'Four Evils' insurance comes to a South Korea grappling with social change

A South Korean woman takes part in a SlutWalk rally in Seoul on July 16, 2011. Dozens of South Korean women wore skimpy clothes and masks during the protest against sexual violence.

Is life so bad in South Korea that politicians have convinced an insurance company to offer protection against the “four evils?” No, not even.

Still, you have to wonder why Hyundai Marine and Fire Insurance plans to offer coverage later this year against bullying, domestic violence, sexual assault and “adulterated” food.

“We are not focusing on profit as we develop this new policy, but rather the social aspect of providing help to those who have been unable to receive (it) until now,” company representative Byung-ju Lee told CNN on Friday.

Premiums are to cost anywhere from $9 to $19 per month, with a maximum payout of about $930. 

The insurance came alongside President Park Geun-hye's efforts to address social ills and those struggling with their repercussions, according to BBC.

Depression and suicide rates are rising almost as quickly as South Korea’s wealth, BBC said, and that's created concern among politicians. Sexual assault and domestic violence are high for a developed nation like South Korea. Furthermore, some inside the nation are concerned South Koreans are losing touch with traditional foods in favor of imports.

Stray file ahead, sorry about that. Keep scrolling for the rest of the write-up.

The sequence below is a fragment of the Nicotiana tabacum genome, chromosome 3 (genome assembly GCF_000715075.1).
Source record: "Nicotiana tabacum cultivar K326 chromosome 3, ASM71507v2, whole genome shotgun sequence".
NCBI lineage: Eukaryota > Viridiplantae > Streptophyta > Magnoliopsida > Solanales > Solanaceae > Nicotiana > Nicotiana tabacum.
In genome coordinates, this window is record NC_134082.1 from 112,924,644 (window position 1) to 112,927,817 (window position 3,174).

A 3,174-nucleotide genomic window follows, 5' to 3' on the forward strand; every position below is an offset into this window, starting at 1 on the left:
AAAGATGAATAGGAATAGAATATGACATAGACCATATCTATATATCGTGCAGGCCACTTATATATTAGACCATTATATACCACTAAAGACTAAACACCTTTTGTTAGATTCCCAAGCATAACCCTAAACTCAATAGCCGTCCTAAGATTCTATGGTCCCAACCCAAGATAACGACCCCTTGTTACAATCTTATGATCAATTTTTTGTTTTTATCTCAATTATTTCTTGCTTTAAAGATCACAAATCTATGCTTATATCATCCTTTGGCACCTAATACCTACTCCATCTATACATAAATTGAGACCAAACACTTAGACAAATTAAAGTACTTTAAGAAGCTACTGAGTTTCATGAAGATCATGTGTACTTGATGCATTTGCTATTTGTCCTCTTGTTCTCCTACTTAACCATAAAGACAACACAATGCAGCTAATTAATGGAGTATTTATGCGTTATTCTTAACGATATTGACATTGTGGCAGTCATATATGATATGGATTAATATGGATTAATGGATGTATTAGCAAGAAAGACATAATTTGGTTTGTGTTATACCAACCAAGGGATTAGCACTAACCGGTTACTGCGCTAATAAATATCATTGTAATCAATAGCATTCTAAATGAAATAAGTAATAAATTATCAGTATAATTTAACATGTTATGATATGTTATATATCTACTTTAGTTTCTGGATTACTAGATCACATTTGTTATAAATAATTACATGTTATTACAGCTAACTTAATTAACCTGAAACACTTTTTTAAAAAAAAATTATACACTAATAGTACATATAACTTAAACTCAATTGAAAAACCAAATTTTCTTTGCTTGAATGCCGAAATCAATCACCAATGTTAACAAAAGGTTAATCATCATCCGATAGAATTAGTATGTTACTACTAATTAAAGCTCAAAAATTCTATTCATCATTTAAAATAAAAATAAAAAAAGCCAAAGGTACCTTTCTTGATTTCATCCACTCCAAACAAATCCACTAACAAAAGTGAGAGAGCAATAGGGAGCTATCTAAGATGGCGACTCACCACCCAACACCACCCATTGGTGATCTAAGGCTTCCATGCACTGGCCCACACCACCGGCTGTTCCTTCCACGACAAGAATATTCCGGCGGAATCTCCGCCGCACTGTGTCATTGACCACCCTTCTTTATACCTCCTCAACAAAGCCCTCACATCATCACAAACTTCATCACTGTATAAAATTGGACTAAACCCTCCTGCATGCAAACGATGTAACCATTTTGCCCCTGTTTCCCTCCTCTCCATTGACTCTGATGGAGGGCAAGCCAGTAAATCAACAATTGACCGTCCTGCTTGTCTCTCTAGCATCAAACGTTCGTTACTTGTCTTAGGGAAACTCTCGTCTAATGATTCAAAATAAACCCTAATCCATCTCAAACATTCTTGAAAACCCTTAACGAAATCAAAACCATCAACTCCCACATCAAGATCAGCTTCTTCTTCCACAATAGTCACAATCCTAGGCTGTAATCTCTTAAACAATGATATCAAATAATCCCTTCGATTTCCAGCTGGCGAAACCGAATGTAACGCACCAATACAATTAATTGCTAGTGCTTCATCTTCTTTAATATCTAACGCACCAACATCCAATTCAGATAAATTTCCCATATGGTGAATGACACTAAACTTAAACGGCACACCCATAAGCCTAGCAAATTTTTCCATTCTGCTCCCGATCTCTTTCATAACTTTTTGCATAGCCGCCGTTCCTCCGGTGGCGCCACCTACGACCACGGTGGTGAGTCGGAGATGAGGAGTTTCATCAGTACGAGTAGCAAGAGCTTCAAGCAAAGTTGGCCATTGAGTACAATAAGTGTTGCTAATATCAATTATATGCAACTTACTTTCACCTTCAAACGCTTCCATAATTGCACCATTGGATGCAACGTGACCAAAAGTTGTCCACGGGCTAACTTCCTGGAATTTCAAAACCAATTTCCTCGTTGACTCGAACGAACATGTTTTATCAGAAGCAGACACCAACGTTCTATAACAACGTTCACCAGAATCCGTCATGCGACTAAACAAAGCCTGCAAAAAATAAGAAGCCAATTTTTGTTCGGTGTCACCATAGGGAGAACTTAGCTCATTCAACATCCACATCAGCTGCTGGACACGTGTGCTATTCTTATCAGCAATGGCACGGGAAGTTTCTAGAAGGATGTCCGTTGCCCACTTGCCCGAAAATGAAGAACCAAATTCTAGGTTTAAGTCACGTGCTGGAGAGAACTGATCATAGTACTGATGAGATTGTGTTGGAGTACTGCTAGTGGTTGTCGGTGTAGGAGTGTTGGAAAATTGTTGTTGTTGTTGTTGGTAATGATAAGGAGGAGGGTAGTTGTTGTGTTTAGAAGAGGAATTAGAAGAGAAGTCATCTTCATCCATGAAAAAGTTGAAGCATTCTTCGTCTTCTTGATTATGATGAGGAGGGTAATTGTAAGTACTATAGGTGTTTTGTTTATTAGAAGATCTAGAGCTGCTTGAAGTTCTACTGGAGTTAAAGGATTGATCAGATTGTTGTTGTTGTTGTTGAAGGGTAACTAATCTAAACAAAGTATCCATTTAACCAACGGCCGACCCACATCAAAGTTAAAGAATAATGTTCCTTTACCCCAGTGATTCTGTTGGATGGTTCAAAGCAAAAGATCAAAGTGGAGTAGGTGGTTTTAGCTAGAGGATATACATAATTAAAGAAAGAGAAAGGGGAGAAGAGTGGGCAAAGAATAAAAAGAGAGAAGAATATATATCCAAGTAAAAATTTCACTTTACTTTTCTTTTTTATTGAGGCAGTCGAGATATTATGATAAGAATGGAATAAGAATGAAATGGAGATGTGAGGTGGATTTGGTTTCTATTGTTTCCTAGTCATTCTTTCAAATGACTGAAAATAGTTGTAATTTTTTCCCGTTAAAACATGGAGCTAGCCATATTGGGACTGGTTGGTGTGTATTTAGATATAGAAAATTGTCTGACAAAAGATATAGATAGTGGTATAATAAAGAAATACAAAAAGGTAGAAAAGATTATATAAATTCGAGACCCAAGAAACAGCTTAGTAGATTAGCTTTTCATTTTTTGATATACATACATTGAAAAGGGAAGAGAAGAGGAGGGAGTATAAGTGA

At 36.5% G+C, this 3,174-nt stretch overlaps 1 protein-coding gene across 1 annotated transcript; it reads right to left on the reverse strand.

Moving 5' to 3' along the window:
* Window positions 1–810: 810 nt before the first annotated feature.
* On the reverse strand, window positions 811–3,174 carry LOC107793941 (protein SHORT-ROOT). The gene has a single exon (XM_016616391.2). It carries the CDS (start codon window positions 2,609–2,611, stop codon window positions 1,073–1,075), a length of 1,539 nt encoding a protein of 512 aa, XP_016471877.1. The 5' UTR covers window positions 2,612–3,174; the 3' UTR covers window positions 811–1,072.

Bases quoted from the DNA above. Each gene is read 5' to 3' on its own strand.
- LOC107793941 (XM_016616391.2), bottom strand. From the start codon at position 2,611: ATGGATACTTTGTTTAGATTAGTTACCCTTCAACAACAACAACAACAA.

Here’s a closer look at South Korea’s “four evils:”


(The government placed this statue to dissuade potential suicides at Mapo Bridge in Seoul, South Korea. PEDRO UGARTE/AFP/Getty Images)

Suicide was the leading cause of death among teens in 2011, the Wall Street Journal reported, and bullying was said to be a leading reason. So concerned is the government by school violence, it set up a website and hotline to offer support. Furthermore, 100,000 cameras populate school hallways in an effort to reduce violence, said to be 219 incidents reported daily in 2011.

Sexual Assault

(A South Korean woman takes part in a SlutWalk rally in Seoul on July 16, 2011. PARK JI-HWAN/AFP/Getty Images)

While sexual assault cases doubled over a decade beginning in 2002, convictions have declined over the same period, South Korea’s Yonhap News Agency reported last year. Research from the Korean Women’s Development Institute found fewer than 85 percent of cases resulted in arrests. There’s a social stigma attached to women who report rapes or assaults, the WSJ said. The pressure to settle out of court (usually for cash) often comes from within the judicial system.

Domestic Violence

(Thousands of couples take part in a mass Unification Church wedding on Feb. 17, 2013 in Gapyeong-gun, South Korea. CHUNG SUNG-JUN/AFP/Getty Images)

Much like sexual assault, violence between spouses has received great attention from the South Korean government. Under rules announced last year, police team with counselors when called to domestic violence cases. It’s because South Korea has domestic violence rates five times that of nations such as Britain or Japan, the Korea Herald reported. The Herald cited stats that showed 15 percent of married women were abused in 2012.

“Adulterated Food”

(Thousands make Kimchi for the poor on Nov. 13, 2013, in Seoul, South Korea. CHUNG SUNG-JUN/AFP/Getty Images)

There are four little letters that explain “adulterated food” best: SPAM. It gained traction when protein was only regularly available on American military bases during the Korean War. Today, you can spend $75 on a holiday gift basket containing premium Spam.

Granted, the tinned meat isn’t the only reason food is mentioned alongside rape and suicide, but it symbolizes a changing culture to some. Maybe worse, while the Korean staple kimchi thrives with foodies around the world, Koreans are eating less of it while watching cheaper imports from China take over.

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